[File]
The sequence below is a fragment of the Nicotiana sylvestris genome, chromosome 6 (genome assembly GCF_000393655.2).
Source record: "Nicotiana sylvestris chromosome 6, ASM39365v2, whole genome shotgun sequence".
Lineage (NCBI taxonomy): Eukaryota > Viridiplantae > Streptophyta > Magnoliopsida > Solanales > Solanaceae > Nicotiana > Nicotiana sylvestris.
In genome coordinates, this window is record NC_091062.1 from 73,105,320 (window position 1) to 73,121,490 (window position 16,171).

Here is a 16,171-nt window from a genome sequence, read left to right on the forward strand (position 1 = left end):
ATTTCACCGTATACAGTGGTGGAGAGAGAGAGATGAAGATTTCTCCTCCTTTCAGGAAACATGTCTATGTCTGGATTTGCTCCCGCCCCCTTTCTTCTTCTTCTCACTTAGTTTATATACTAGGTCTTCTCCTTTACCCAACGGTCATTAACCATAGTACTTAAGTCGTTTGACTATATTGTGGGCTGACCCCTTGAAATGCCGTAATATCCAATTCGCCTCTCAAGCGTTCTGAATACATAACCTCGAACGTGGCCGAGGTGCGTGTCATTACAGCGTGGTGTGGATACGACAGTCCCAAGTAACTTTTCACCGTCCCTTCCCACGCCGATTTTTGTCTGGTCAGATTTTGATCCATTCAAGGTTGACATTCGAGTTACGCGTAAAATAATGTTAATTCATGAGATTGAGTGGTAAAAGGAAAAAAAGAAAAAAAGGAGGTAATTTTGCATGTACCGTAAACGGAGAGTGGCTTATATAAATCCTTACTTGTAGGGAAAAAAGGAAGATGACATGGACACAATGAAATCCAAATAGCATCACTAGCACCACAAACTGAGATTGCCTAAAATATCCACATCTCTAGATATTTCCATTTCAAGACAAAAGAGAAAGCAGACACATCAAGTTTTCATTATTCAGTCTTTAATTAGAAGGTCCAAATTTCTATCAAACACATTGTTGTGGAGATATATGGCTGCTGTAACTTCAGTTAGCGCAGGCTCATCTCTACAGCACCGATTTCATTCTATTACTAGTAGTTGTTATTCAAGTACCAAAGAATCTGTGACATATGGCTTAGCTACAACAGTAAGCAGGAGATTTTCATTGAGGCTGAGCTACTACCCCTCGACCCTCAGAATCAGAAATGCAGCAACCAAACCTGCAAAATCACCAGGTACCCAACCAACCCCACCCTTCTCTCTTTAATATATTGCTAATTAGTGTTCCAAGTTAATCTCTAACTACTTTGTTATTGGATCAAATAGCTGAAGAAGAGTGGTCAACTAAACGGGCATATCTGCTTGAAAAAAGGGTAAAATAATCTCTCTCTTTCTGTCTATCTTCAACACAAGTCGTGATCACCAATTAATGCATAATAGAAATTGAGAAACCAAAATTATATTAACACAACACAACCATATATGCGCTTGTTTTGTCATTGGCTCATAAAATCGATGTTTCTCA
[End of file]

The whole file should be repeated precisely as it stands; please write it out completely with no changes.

The sequence below is a fragment of the Nicotiana sylvestris genome, chromosome 6 (genome assembly GCF_000393655.2).
Source record: "Nicotiana sylvestris chromosome 6, ASM39365v2, whole genome shotgun sequence".
Lineage (NCBI taxonomy): Eukaryota > Viridiplantae > Streptophyta > Magnoliopsida > Solanales > Solanaceae > Nicotiana > Nicotiana sylvestris.
In genome coordinates, this window is record NC_091062.1 from 73,105,320 (window position 1) to 73,121,490 (window position 16,171).

Here is a 16,171-nt window from a genome sequence, read left to right on the forward strand (position 1 = left end):
ATTTCACCGTATACAGTGGTGGAGAGAGAGAGATGAAGATTTCTCCTCCTTTCAGGAAACATGTCTATGTCTGGATTTGCTCCCGCCCCCTTTCTTCTTCTTCTCACTTAGTTTATATACTAGGTCTTCTCCTTTACCCAACGGTCATTAACCATAGTACTTAAGTCGTTTGACTATATTGTGGGCTGACCCCTTGAAATGCCGTAATATCCAATTCGCCTCTCAAGCGTTCTGAATACATAACCTCGAACGTGGCCGAGGTGCGTGTCATTACAGCGTGGTGTGGATACGACAGTCCCAAGTAACTTTTCACCGTCCCTTCCCACGCCGATTTTTGTCTGGTCAGATTTTGATCCATTCAAGGTTGACATTCGAGTTACGCGTAAAATAATGTTAATTCATGAGATTGAGTGGTAAAAGGAAAAAAAGAAAAAAAGGAGGTAATTTTGCATGTACCGTAAACGGAGAGTGGCTTATATAAATCCTTACTTGTAGGGAAAAAAGGAAGATGACATGGACACAATGAAATCCAAATAGCATCACTAGCACCACAAACTGAGATTGCCTAAAATATCCACATCTCTAGATATTTCCATTTCAAGACAAAAGAGAAAGCAGACACATCAAGTTTTCATTATTCAGTCTTTAATTAGAAGGTCCAAATTTCTATCAAACACATTGTTGTGGAGATATATGGCTGCTGTAACTTCAGTTAGCGCAGGCTCATCTCTACAGCACCGATTTCATTCTATTACTAGTAGTTGTTATTCAAGTACCAAAGAATCTGTGACATATGGCTTAGCTACAACAGTAAGCAGGAGATTTTCATTGAGGCTGAGCTACTACCCCTCGACCCTCAGAATCAGAAATGCAGCAACCAAACCTGCAAAATCACCAGGTACCCAACCAACCCCACCCTTCTCTCTTTAATATATTGCTAATTAGTGTTCCAAGTTAATCTCTAACTACTTTGTTATTGGATCAAATAGCTGAAGAAGAGTGGTCAACTAAACGGGCATATCTGCTTGAAAAAAGGGTAAAATAATCTCTCTCTTTCTGTCTATCTTCAACACAAGTCGTGATCACCAATTAATGCATAATAGAAATTGAGAAACCAAAATTATATTAACACAACACAACCATATATGCGCTTGTTTTGTCATTGGCTCATAAAATCGATGTTTCTCA